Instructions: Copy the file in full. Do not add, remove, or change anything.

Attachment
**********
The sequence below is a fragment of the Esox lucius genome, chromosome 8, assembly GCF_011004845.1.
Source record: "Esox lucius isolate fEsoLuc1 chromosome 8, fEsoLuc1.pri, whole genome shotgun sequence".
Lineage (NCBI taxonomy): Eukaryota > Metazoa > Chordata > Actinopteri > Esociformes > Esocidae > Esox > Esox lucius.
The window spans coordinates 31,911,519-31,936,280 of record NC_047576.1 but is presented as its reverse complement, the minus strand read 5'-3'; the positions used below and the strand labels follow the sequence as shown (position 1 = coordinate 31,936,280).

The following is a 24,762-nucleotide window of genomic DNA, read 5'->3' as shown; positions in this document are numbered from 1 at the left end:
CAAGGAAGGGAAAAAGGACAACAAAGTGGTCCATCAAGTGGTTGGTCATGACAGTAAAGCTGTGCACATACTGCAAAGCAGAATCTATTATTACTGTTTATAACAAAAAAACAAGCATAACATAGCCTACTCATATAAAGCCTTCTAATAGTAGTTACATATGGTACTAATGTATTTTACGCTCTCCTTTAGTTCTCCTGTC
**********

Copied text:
The sequence below is a fragment of the Esox lucius genome, chromosome 8, assembly GCF_011004845.1.
Source record: "Esox lucius isolate fEsoLuc1 chromosome 8, fEsoLuc1.pri, whole genome shotgun sequence".
Lineage (NCBI taxonomy): Eukaryota > Metazoa > Chordata > Actinopteri > Esociformes > Esocidae > Esox > Esox lucius.
The window spans coordinates 31,911,519-31,936,280 of record NC_047576.1 but is presented as its reverse complement, the minus strand read 5'-3'; the positions used below and the strand labels follow the sequence as shown (position 1 = coordinate 31,936,280).

The following is a 24,762-nucleotide window of genomic DNA, read 5'->3' as shown; positions in this document are numbered from 1 at the left end:
CAAGGAAGGGAAAAAGGACAACAAAGTGGTCCATCAAGTGGTTGGTCATGACAGTAAAGCTGTGCACATACTGCAAAGCAGAATCTATTATTACTGTTTATAACAAAAAAACAAGCATAACATAGCCTACTCATATAAAGCCTTCTAATAGTAGTTACATATGGTACTAATGTATTTTACGCTCTCCTTTAGTTCTCCTGTC